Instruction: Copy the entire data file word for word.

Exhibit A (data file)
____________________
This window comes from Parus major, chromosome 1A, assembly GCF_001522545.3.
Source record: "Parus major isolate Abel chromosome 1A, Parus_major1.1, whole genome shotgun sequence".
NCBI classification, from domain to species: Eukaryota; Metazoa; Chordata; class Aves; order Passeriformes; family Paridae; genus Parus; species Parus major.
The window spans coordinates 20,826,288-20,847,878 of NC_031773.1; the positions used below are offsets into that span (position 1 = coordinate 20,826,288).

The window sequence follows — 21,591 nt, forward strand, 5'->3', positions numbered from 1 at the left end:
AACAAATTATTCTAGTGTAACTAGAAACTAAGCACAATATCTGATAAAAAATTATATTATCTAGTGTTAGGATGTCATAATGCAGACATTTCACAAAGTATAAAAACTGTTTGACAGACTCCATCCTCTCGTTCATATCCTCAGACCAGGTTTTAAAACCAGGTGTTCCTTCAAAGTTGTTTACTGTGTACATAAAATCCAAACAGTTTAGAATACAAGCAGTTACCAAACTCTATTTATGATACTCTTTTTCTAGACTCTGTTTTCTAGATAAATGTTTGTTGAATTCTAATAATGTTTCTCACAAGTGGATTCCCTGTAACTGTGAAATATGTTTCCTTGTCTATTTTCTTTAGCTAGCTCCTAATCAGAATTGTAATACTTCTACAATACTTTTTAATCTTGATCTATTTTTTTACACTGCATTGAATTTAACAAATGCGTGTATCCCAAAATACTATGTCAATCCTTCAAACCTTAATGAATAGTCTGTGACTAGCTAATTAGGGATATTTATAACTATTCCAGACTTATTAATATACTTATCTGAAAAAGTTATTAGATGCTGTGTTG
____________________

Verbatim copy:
This window comes from Parus major, chromosome 1A, assembly GCF_001522545.3.
Source record: "Parus major isolate Abel chromosome 1A, Parus_major1.1, whole genome shotgun sequence".
NCBI classification, from domain to species: Eukaryota; Metazoa; Chordata; class Aves; order Passeriformes; family Paridae; genus Parus; species Parus major.
The window spans coordinates 20,826,288-20,847,878 of NC_031773.1; the positions used below are offsets into that span (position 1 = coordinate 20,826,288).

The window sequence follows — 21,591 nt, forward strand, 5'->3', positions numbered from 1 at the left end:
AACAAATTATTCTAGTGTAACTAGAAACTAAGCACAATATCTGATAAAAAATTATATTATCTAGTGTTAGGATGTCATAATGCAGACATTTCACAAAGTATAAAAACTGTTTGACAGACTCCATCCTCTCGTTCATATCCTCAGACCAGGTTTTAAAACCAGGTGTTCCTTCAAAGTTGTTTACTGTGTACATAAAATCCAAACAGTTTAGAATACAAGCAGTTACCAAACTCTATTTATGATACTCTTTTTCTAGACTCTGTTTTCTAGATAAATGTTTGTTGAATTCTAATAATGTTTCTCACAAGTGGATTCCCTGTAACTGTGAAATATGTTTCCTTGTCTATTTTCTTTAGCTAGCTCCTAATCAGAATTGTAATACTTCTACAATACTTTTTAATCTTGATCTATTTTTTTACACTGCATTGAATTTAACAAATGCGTGTATCCCAAAATACTATGTCAATCCTTCAAACCTTAATGAATAGTCTGTGACTAGCTAATTAGGGATATTTATAACTATTCCAGACTTATTAATATACTTATCTGAAAAAGTTATTAGATGCTGTGTTG